Stop Dumping Your Domesticated Pets Into the Wilds of Connecticut
When I hear the term invasive species, I think of exotic plants and animals like a Venus flytrap, or the scourge of all waterways - the dreaded Zebra Mussel. But, there are cute invasive species too. Some species of rabbits, goldfish, reptiles and amphibians are considered invasive too, and they've all recently been found in the wild here in CT.
I saw a post from Connecticut Fish and Wildlife over the weekend, it contained a photo of three goldfish that were recently captured in Wolcott's Mad River after someone had released them. The CT DEEP (Department of Energy and Environmental Protection) also reported that they were able to catch an individual who had released two common carp into Valley Falls Pond in Vernon.
Invasive species can be a scourge on our local ecosystem. Some non-native species can outgrow and outcompete native species, displacing them. That's where we and the CT DEEP need to step in.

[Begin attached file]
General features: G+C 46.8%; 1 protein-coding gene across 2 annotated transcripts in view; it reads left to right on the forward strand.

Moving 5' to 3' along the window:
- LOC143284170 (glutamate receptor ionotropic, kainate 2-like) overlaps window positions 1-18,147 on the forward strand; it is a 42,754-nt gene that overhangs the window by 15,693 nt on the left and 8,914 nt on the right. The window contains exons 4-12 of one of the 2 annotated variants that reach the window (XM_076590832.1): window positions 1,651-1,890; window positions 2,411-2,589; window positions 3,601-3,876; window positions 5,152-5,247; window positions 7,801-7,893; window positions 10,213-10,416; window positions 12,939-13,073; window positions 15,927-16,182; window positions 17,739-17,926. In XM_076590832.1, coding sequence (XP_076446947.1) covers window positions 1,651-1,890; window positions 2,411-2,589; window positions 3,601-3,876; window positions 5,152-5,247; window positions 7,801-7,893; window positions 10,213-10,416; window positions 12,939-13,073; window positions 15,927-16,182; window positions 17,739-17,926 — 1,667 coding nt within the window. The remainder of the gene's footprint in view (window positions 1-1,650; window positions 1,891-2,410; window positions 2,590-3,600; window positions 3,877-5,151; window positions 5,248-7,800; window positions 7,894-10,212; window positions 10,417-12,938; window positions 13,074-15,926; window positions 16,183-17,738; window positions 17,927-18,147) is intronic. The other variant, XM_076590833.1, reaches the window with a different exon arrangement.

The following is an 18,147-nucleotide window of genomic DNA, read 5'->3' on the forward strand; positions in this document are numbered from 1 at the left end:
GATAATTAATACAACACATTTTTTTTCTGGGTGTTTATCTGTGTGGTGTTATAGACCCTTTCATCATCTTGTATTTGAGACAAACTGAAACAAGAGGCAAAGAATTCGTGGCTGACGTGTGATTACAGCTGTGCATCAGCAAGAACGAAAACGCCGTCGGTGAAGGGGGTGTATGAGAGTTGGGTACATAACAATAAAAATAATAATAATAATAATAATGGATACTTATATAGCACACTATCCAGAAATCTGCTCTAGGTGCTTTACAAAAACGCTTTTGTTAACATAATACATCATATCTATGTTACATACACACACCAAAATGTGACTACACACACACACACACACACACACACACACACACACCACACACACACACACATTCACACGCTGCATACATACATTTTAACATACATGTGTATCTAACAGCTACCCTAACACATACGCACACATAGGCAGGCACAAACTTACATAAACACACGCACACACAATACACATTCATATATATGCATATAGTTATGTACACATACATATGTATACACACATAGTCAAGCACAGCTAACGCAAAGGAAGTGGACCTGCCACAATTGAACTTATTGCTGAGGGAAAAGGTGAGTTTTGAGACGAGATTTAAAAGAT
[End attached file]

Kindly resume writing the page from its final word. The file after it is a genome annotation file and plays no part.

I also saw a post in a local Danbury Facebook Group I belong to, from fellow member Adriana H, in which Adriana reiterated that dumping or releasing domesticated rabbits into the wild is illegal, and more importantly, cruel. Adriana states in her post that she and other fellow rabbit foster families around CT are beyond full from people illegally dumping their rabbits into the wild.
Adriana, as well as CT DEEP posted their public messages with the hope that you'll think hard, and won't release your pet into the wild. There are many resources available to you here in CT - Shelters, foster families, local animal control, and adopters - that will take your domesticated dogs, cats, snakes, rabbits, guinea pigs, and turtles out of harm's way.
Please stop and think before you release your domesticated pet into the wild. If you think that you're doing your pet a favor, and letting them be "free", you're not. Instead of releasing your alligator into the Connecticut River, like someone recently did in the Springfield, Massachusetts area, reach out to the Connecticut DEEP, your local municipal animal control, or do a quick search for animal shelters or wildlife rehabbers in your area.